BY SANA FAROOQUEE
“[It’s] better that ten guilty persons escape than that one innocent suffer.” –William Blackstone (English Jurist)
Clarence Elkins’ life was turned upside down when he was sentenced to 15 years to life for murder, ten years of attempted aggravated murder, ten years for one count of rape, and two life sentences for the rape of a young girl, in 1999. He would not be eligible for parole until he turned 91, and each sentence would be served successively.
Elkins’ wife, Melinda, lost her husband, her mother, and her family all in one night. The turmoil that awaited them was a perfect example of what thousands of wrongfully convicted men have gone through due to the government’s “tough on crime” policies.
Clarence Elkins was charged with the murder of his mother-in-law and rape of his 6-year-old niece. He, like many Americans, put faith in the system, consciously believing justice would be served. Elkins fully complied with police procedures and reassured his family that he would soon come home. Little did he know that this ordeal would cost him years of his life, his faith, and ultimately his marriage.
Evidence against Elkins was minimal, if at all. There was no DNA connecting him to the rape or murder. He had been with his friends and his wife that night. The times clearly conflicted; Elkins would have had to drive an hour to the crime scene, commit the crime, drive an hour back and then come safely to bed. He would also have to sterilize the room of his DNA, which would have been impossible in a rape crime. The entire case was based on the eyewitness testimony of the six-year-old rape victim. She had initially stated that she was “unsure,” however, after being suggested that it was her uncle, she did what any six year old would do; she listened to what the policemen told her.
Melinda Elkins lost her whole family for standing by her husband throughout the trial. Her niece and sister cut off contact and this miscarriage of justice left a family torn. Melinda had to raise her two sons alone.
As tragic as this story sounds, it is becoming a harsher reality: American prisons are convicting hundreds of innocent people each year. Ronald Huff, the Dean of UC Irvine’s School of Social Ecology, estimates 1-3% of felony cases in the U.S. are wrongfully convicted each year. Although this may seem like a small percentage, with millions of people incarcerated in correctional facilities, the numbers add up drastically. As we continue to build more prisons and pass tougher crime policies, such as the Three Strikes Law, the problem is merely exacerbated.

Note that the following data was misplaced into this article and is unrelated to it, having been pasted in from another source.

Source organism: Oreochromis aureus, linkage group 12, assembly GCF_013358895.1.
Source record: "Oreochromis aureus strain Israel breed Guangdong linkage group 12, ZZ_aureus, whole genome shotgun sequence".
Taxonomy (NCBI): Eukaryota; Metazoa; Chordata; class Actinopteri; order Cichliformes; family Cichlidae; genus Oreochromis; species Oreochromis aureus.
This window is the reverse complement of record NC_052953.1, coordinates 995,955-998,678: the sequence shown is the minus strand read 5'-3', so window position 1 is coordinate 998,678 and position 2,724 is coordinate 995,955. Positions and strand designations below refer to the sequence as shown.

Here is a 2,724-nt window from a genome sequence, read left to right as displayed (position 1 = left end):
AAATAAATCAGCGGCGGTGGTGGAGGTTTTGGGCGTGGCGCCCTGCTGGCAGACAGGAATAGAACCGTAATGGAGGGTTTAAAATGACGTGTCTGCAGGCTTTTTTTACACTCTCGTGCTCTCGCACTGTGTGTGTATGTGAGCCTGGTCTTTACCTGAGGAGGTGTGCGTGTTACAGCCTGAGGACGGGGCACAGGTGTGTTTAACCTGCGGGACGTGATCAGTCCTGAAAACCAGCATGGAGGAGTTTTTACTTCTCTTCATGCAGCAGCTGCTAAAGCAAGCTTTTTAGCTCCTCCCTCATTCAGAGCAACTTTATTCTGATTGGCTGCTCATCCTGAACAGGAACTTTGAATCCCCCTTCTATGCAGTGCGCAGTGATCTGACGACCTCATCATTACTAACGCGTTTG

According to the Innocence Project -a non-profit group committed to releasing innocent prisoners- in 2005, it was proven that Elkins was wrongfully convicted. Only after DNA testing and a tough battle was he finally exonerated, but no one can return the countless years he lost.
The allocation of endless amounts of resources towards incarceration sends a strong message about the priorities of the U.S. government and judicial system. In a 2008 study published by the Pew Center on the States, it was found that the U.S. spends six times more on prisons than on education. Since the mid-1980s the California State has built 22 new state prisons, with just one new state college -all of which feeds into what many have called “the prison economy.” With close to $50 billion spent on incarceration every year by state governments, the prison-industrial complex relies on the growing influx of prisoners. In a 2002 study conducted by the Federal Bureau of Justice Statistics, it was found that 52 percent of inmates released were back in jail by three years.
The emphasis placed on building prisons and the increase of incarcerations may be a major factor in the miscarriage of justice by the legal system. Students, and others in the education system, are also victims of a miscarriage of injustice, one that denies the advancement of education because of the allocation of extensive funds and resources to the prison system.
Today, it costs an average of more than $23,000 to place an individual in jail, while it only takes about $9,000 to educate a child. In light of budget deficits and the 2008 fiscal crisis, it only makes sense to pursue the latter: To place importance on education and preventing students from going down the road of incarceration.
As Victor Hugo once said, “he who opens a school, closes a prison.”
SANA FAROOQUEE is an alumna of UC Irvine